See also: Shuck

EnglishEdit

 
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EtymologyEdit

Origin unknown.

PronunciationEdit

  • IPA(key): /ʃʌk/
  • (file)
  • Rhymes: -ʌk

NounEdit

shuck (plural shucks)

  1. The shell or husk, especially of grains (e.g. corn/maize) or nuts (e.g. walnuts).
    • 1931, William Faulkner, Sanctuary, Library of America, 1985, p.46:
      There was no linen, no pillow, and when she touched the mattress it gave forth the faint dry whisper of shucks.
  2. (slang, African-American Vernacular) A fraud; a scam.
  3. (slang) A phony.

VerbEdit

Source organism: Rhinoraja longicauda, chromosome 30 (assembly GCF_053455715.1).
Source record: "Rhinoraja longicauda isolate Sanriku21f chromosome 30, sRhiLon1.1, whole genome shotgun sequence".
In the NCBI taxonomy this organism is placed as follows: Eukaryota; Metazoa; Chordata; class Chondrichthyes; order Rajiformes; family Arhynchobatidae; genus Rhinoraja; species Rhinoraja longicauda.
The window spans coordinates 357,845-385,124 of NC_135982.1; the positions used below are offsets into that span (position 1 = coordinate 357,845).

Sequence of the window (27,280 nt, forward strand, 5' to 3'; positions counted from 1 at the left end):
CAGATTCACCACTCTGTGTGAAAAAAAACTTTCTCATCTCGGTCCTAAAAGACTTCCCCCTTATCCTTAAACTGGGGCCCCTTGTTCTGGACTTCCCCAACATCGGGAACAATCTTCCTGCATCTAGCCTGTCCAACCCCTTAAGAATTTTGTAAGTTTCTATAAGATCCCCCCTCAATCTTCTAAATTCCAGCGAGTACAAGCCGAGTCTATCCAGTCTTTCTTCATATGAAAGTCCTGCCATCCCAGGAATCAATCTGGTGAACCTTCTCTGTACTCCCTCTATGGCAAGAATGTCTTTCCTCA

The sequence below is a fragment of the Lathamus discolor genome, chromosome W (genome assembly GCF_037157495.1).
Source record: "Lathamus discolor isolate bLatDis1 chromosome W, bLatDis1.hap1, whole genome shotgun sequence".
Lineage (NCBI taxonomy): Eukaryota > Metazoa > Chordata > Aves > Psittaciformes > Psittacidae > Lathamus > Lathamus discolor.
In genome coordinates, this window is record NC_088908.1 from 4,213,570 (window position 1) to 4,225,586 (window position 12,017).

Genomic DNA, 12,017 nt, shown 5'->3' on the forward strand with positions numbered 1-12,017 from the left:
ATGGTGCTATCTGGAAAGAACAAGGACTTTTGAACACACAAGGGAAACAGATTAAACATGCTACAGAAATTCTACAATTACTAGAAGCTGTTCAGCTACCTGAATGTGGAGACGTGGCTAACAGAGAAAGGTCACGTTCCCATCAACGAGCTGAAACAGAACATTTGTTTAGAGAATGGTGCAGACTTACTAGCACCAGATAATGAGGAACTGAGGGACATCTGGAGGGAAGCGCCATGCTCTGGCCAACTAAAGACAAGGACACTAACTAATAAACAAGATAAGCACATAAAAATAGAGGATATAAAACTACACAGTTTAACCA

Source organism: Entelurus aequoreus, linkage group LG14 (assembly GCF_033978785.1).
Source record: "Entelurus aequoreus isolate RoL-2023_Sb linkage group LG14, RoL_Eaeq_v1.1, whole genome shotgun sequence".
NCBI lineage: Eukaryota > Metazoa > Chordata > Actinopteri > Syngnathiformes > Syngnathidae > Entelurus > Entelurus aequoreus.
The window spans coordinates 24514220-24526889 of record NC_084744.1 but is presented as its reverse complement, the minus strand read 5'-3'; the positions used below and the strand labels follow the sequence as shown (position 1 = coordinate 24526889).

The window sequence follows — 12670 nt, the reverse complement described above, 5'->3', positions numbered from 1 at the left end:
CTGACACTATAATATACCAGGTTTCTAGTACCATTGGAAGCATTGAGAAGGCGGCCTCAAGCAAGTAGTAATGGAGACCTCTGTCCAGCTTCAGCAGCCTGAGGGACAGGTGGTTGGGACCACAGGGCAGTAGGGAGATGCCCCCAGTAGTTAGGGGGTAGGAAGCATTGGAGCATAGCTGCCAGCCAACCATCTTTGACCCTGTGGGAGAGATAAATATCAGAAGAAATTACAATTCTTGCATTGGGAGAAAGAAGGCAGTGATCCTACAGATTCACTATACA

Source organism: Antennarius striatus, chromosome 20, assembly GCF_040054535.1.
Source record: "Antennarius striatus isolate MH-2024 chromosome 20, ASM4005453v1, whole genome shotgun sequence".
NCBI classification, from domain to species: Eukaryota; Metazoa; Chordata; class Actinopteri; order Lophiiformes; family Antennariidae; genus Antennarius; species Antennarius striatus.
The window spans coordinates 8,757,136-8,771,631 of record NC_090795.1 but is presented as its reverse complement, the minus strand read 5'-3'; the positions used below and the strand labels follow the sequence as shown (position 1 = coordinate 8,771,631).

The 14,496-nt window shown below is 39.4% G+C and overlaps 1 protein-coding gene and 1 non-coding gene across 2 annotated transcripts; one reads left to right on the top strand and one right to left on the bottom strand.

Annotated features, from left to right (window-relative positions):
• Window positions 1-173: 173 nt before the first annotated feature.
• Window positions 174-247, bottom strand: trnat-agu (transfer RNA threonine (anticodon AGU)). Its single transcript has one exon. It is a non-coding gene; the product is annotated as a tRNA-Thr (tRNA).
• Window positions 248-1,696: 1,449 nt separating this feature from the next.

shuck (third-person singular simple present shucks, present participle shucking, simple past and past participle shucked)

  1. (transitive) To remove the shuck from (walnuts, oysters, etc.).
    Shall we shuck walnuts?
  2. (transitive) To remove (any outer covering).
    I will shuck my clothes and dive naked into the pool.
  3. (transitive, intransitive, slang) To fool; to hoax.

Derived termsEdit

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AnagramsEdit